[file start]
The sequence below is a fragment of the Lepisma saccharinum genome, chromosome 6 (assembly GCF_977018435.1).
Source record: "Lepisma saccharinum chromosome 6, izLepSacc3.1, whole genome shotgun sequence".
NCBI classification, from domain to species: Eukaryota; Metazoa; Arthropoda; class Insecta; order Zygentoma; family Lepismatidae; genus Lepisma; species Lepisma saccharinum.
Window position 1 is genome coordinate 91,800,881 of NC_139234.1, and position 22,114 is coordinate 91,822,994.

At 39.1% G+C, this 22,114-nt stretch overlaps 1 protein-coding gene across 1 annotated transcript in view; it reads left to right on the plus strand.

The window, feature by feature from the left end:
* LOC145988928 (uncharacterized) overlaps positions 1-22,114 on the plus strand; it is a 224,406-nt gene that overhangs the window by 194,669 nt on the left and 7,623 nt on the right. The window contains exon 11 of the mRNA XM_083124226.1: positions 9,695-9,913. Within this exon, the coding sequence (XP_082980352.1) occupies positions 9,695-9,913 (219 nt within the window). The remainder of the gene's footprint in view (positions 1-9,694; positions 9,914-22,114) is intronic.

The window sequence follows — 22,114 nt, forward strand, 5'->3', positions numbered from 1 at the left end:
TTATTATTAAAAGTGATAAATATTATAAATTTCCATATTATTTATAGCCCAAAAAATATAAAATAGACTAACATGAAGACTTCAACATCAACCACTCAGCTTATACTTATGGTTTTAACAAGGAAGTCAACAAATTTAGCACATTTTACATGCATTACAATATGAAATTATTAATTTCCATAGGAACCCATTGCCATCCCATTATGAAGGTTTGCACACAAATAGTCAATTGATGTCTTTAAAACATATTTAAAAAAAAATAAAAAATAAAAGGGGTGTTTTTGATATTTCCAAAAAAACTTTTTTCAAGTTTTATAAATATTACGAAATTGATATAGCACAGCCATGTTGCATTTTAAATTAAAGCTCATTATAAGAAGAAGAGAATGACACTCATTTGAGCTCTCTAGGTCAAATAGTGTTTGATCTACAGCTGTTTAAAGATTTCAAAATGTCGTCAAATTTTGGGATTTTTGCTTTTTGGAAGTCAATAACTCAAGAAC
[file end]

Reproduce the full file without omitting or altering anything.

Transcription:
The sequence below is a fragment of the Lepisma saccharinum genome, chromosome 6 (assembly GCF_977018435.1).
Source record: "Lepisma saccharinum chromosome 6, izLepSacc3.1, whole genome shotgun sequence".
NCBI classification, from domain to species: Eukaryota; Metazoa; Arthropoda; class Insecta; order Zygentoma; family Lepismatidae; genus Lepisma; species Lepisma saccharinum.
Window position 1 is genome coordinate 91,800,881 of NC_139234.1, and position 22,114 is coordinate 91,822,994.

At 39.1% G+C, this 22,114-nt stretch overlaps 1 protein-coding gene across 1 annotated transcript in view; it reads left to right on the plus strand.

The window, feature by feature from the left end:
* LOC145988928 (uncharacterized) overlaps positions 1-22,114 on the plus strand; it is a 224,406-nt gene that overhangs the window by 194,669 nt on the left and 7,623 nt on the right. The window contains exon 11 of the mRNA XM_083124226.1: positions 9,695-9,913. Within this exon, the coding sequence (XP_082980352.1) occupies positions 9,695-9,913 (219 nt within the window). The remainder of the gene's footprint in view (positions 1-9,694; positions 9,914-22,114) is intronic.

The window sequence follows — 22,114 nt, forward strand, 5'->3', positions numbered from 1 at the left end:
TTATTATTAAAAGTGATAAATATTATAAATTTCCATATTATTTATAGCCCAAAAAATATAAAATAGACTAACATGAAGACTTCAACATCAACCACTCAGCTTATACTTATGGTTTTAACAAGGAAGTCAACAAATTTAGCACATTTTACATGCATTACAATATGAAATTATTAATTTCCATAGGAACCCATTGCCATCCCATTATGAAGGTTTGCACACAAATAGTCAATTGATGTCTTTAAAACATATTTAAAAAAAAATAAAAAATAAAAGGGGTGTTTTTGATATTTCCAAAAAAACTTTTTTCAAGTTTTATAAATATTACGAAATTGATATAGCACAGCCATGTTGCATTTTAAATTAAAGCTCATTATAAGAAGAAGAGAATGACACTCATTTGAGCTCTCTAGGTCAAATAGTGTTTGATCTACAGCTGTTTAAAGATTTCAAAATGTCGTCAAATTTTGGGATTTTTGCTTTTTGGAAGTCAATAACTCAAGAAC